It’s late May, and that means Mother’s Day has come and gone. It also means that my mom just came to visit us (me and my boyfriend) in New York City, a raucous, joyful occasion. Clearly, those two facts mean that a blog post about my mom’s favorite movie scenes—and how they rubbed off on me—is in order!
I mention my dad a lot in relation to film, if not here than at least in my academic papers and personal writing on the subject. He introduced me to a great many genres and titles that have since become favorites of mine, and I treasure the notion that they will always have added meaning because they came from him.
But my mom has always been a major influence on me as well. Our sense of humor is almost perfectly in sync, and while she can’t appreciate horror or war films (see: My (Birth)Date With Hannibal Lecter), I have found myself in an uncontrollable fit of laughter with my mom all too often. And it is, and always will be, a joy!
So let’s dig deep into the scenes that make us, my mom and I, howl with laughter; those moments that bring us together in the way that only a mutual film-watching experience can.
*Note: This article should by no means be read as a parenting battle: Suzi v. Dan, ding ding! Rather, I closely associate my favorite past time—movie-watching—with the people who surround me, and therefore with my two very unique, distinct parents.
Sixteen Candles (1984), dir. John Hughes — The Wedding Scene
Sixteen Candles was a popular film for my family while growing up. It was definitely our most-watched John Hughes, and its portrait of authentic teen angst holds up to this day. But the scene that really did us all in, my mom especially, was the wedding at the end.
Sam (Molly Ringwald) is pissed throughout the movie; her older sister, Ginny (Blanche Baker) is getting married, and so her family completely forgets her 16th birthday is the day before. In a cruel and amusing twist of fate, Ginny is forced to take drugs to ease her through menstrual cramps on the big day. After fainting before her walk down the aisle, you just know things won’t go well. Lucky for us, they don’t: Ginny stumbles her way toward the front of the church, alternating between confusion behind her cloying veil and total indifference about the matter at hand. I always remember my mom guffawing loudly at the moment she sits down on a guest and attempts to go to sleep. The moment is still laugh-out-loud funny.
Young Frankenstein and Blazing Saddles (1974), dir. Mel Brooks — Everything Madeline Kahn
My mom never particularly loved Mel Brooks’ crass sense of humor…except when Madeline Kahn graced the screen and gave her all every time. In both Young Frankenstein (as Elizabeth, Dr. Frankenstein’s fiancee) and Blazing Saddles (in an Oscar-nominated role as Lili Von Shtupp), Kahn delivers broad comedy with the finesse of a wonderful, technical actress. There is specificity—and fearlessness—in her characters that many in Brooks’ cohort of actors cannot achieve.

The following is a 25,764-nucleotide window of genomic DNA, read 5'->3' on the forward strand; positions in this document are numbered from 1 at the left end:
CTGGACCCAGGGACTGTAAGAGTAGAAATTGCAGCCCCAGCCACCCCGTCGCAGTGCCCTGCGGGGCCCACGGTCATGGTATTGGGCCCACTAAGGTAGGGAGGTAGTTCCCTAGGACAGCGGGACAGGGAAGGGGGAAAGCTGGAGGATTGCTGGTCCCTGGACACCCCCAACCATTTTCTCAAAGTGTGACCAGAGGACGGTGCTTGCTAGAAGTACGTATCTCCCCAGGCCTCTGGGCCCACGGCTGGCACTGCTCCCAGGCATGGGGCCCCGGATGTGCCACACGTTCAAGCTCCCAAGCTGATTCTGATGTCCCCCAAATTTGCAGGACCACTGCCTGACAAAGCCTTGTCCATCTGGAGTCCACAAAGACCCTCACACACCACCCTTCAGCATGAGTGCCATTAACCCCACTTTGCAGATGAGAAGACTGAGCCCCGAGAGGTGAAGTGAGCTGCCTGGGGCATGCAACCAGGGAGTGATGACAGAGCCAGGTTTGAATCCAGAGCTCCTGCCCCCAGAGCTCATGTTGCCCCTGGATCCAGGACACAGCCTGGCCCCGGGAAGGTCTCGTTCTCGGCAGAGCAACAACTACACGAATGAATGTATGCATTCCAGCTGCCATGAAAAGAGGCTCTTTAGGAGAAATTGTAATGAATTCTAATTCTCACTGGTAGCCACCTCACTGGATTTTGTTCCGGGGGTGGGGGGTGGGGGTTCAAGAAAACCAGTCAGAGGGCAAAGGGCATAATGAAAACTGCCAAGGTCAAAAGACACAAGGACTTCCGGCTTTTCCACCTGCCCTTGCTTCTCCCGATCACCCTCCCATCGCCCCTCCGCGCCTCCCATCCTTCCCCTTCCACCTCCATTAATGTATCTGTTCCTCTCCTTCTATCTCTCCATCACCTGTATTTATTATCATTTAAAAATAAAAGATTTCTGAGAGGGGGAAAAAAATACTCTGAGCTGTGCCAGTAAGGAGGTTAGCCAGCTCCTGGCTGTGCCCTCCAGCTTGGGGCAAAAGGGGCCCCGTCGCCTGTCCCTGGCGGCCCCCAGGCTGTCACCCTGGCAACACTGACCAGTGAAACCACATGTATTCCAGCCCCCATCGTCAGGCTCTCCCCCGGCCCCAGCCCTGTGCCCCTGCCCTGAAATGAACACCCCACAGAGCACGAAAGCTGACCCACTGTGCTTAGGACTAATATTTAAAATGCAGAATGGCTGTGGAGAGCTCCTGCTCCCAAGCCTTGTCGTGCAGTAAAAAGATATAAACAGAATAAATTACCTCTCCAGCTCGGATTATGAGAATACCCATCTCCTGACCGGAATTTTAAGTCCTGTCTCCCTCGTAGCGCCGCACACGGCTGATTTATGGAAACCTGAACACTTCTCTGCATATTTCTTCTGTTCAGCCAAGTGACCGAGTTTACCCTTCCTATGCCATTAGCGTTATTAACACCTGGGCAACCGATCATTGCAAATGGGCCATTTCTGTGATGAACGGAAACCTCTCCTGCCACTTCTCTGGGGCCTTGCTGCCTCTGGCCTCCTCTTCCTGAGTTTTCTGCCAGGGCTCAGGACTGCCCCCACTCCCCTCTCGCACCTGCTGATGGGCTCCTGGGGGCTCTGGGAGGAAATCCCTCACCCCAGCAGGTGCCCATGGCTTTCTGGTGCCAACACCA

The scene I’ve chosen is but a glimpse of her comic genius. I can’t recall any particular moments that sent my mom into a tizzy, but I know that Kahn remains one her favorite actresses, and for good reason. In this moment, Lili attempts to seduce Bart (Cleavon Little, also great), the lone black man in an old west town, who happens to be the newly appointed sheriff. Brooks’ customary visual flourishes are all here (I particularly love the uber-fast costume change), but Kahn pulls off her horrible accent and desperation with such charm that one can’t help but hang onto her every line of dialogue.
Best In Show (2000), dir. Christopher Guest — The Competition
Christopher Guest’s follow-up to the winning Waiting for Guffman (1996) presumably had a great deal of pressure placed on it (I’m not counting the Chris Farley-Matthew Perry vehicle Almost Heroes). His signature mockumentary style could easily have been a one or two-trick pony (as For Your Consideration and, to a lesser degree, A Mighty Wind showed). But instead the world was blessed with Best In Show, the best damn dog competition movie you’ll ever see.
One of the first “adult” comedies I remember watching, Best In Show was a repeat laugh riot in my family, and had us all in stitches. For some reason, though, I remember my mom particularly responding to the glaringly obvious, deadpan v. overripe comedic banter between commentators Buck Laughlin (Fred Willard, goofy and stupid) and Trevor Beckwith (Jim Piddock, thinking “How did I get stuck with this guy?!”). As they take stock of the competition—a joy in and of itself given the wealth of comedic talents on display, from Eugene Levy’s two left feet to Jane Lynch’s angry butch dog trainer—the divide between these two grows larger and larger. By the time Laughlin asks “A French dog, a German dog, and a Chinese dog: do they all bark the same?” it is impossible not to smile.
Airplane (1980), dir. The Zucker Bros. and Jim Abrahams — The Whole Damn Movie
I’ve written about my mom’s love for this movie before. It is, in both our estimations I’d think, the best comedy of all time. A laugh riot from beginning to end, Airplane! is unsurpassed in its silliness.
Watch the video below and see for yourself…
Need I say more?
So, thank you, Mommy, for showing me what it means to find great joy in the best jokes put to film: when I watch these movies, I celebrate you.